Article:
Survival is a full-time job!
A place of hope and change for women.
women experiencing homelessness, women, homeless, homelessness, shelter, safety, stability, women's shelter, day center, Sophia's Place, Helen's Place, Bellevue, Kirkland, homeless in King County, housing
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Survival is a full-time job!

oct-beverlyThis is Beverly’s story in her own words:

I am writing on behalf of thousands of women who are homeless;  mostly unheard, definitely misrepresented and all victims of prejudicial thinking by the majority of Americans.


No one on the planet chooses to be homeless unless the alternative options are worse;  severe abuse or, most likely, economic…

The reported numbers are woefully inaccurate. You could triple any reported statistics and barely come close to the number of women who live morning to night to morning, perhaps for months or even years, who are just trying to survive and be safe.  Misconceptions run rampant.

I grew in an upper-class home with upper-class values. A masters degree was expected at a minimum, 4.5 average-the norm. I heard enough horror stories of shelters that I would not even consider to live in one. It stems from unsafe neighborhoods to unsafe conditions of multiple thefts, lots of noise, light, and very little sleep.

But it only takes ONE unfortunate incident to put you there.

I chose to live out of the back seat of my Subaru for eight months so I could still work full-time at the Issaquah Salmon Hatchery, because of my love of nature and it was a job; knowing hatcheries aren’t always the answer for salmon, but keeping something alive for the community around me and something alive in myself for doing so. Never enough money to remotely move into an apartment or room of any sort, though. My car got towed from a flat tire I couldn’t fix.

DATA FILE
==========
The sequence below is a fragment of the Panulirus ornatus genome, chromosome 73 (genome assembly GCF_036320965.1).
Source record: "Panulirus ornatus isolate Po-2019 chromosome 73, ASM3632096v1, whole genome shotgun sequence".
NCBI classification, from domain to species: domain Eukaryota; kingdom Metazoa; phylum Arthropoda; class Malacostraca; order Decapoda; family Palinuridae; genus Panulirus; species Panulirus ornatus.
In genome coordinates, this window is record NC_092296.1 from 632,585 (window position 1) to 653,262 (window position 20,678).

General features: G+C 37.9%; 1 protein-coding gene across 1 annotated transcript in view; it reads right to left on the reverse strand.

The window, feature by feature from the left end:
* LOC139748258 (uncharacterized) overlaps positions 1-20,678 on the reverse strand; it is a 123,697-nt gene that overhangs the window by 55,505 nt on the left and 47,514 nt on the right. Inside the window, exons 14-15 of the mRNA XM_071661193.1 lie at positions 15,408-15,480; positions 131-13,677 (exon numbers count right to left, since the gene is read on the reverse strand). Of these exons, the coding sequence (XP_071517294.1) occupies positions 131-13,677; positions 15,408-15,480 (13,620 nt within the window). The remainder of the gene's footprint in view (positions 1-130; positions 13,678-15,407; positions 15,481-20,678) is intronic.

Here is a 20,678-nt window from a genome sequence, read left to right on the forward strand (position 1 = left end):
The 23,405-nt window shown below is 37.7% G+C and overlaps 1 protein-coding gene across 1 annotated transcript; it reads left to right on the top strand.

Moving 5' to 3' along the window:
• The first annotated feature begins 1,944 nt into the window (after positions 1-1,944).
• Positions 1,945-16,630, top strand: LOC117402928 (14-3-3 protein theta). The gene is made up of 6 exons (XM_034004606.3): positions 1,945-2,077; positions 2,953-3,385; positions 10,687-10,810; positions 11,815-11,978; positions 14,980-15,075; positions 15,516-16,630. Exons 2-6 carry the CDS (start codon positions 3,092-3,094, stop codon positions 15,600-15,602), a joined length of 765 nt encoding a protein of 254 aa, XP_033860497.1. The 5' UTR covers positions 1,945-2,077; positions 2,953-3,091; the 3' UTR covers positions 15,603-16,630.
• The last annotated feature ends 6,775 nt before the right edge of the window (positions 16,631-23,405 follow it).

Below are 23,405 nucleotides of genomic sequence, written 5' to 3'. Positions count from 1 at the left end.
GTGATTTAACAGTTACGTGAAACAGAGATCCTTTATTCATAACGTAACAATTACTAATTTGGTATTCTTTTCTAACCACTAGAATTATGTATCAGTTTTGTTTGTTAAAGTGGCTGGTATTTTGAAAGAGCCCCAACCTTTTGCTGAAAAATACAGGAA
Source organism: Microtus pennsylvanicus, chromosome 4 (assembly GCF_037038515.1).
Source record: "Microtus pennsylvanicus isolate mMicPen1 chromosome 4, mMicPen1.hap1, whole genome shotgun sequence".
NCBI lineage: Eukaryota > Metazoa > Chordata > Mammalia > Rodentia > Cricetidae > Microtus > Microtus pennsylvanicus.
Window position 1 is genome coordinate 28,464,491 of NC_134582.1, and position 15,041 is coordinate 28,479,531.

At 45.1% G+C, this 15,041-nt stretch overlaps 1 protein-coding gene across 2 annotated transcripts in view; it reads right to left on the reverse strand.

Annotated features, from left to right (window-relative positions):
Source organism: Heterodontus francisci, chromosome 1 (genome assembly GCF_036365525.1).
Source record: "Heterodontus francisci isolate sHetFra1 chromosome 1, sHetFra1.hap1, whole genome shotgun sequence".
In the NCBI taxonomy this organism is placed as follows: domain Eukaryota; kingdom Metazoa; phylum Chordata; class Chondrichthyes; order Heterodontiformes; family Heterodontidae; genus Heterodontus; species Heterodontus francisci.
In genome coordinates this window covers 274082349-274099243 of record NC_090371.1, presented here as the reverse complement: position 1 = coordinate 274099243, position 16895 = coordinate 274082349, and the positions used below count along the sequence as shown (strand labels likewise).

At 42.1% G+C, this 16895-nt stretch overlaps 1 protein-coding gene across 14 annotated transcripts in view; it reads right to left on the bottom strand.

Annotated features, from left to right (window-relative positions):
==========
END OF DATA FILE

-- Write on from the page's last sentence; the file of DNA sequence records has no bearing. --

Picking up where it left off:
I chose to go to the woods.  The elements are severe. It’s either cold or hot with relentless bugs and always, always, wet and muddy. Carrying drinking water, laundry, traveling miles for food on the bus; it all takes unbelievable amounts of time and energy and is spiritually draining. It becomes your whole life – SURVIVING. I often had to sign on the street for the money to get laundry done. I was always asked my story. No one believed I was on Wall Street in the 80s. I couldn’t myself. The humility and embarrassment are life and spiritually draining.

Then luck struck – a social worker out of the blue, telling me about The Sophia Way. I went for the interview, was put a list and three days later received a call of acceptance.

I met many women who were close to my age so it was easy to relate to them. We were all in need of resources to get back on our feet – we were there for a purpose. It was astonishingly welcoming. I hadn’t experienced being with others so concerned for my well-being. Food, toiletries, haircuts and medical help, classes, transportation assistance, secure places for belongings. It allows you to have the opportunity to think about and pursue goals that you may have given up.

The Sophia Way is an absolute blessing and Godsend.  The Sophia Way changes lives for the better.

Please help keep this place alive and functioning with your resources. They always need your help and so many women’s lives have drastically changed for the better because of it.

So many women have gone on to thrive because of The Sophia Way. Please help to get women off our streets and onto to being who they know they are capable of being.


– Beverly Ashmun, client at our Transitional Home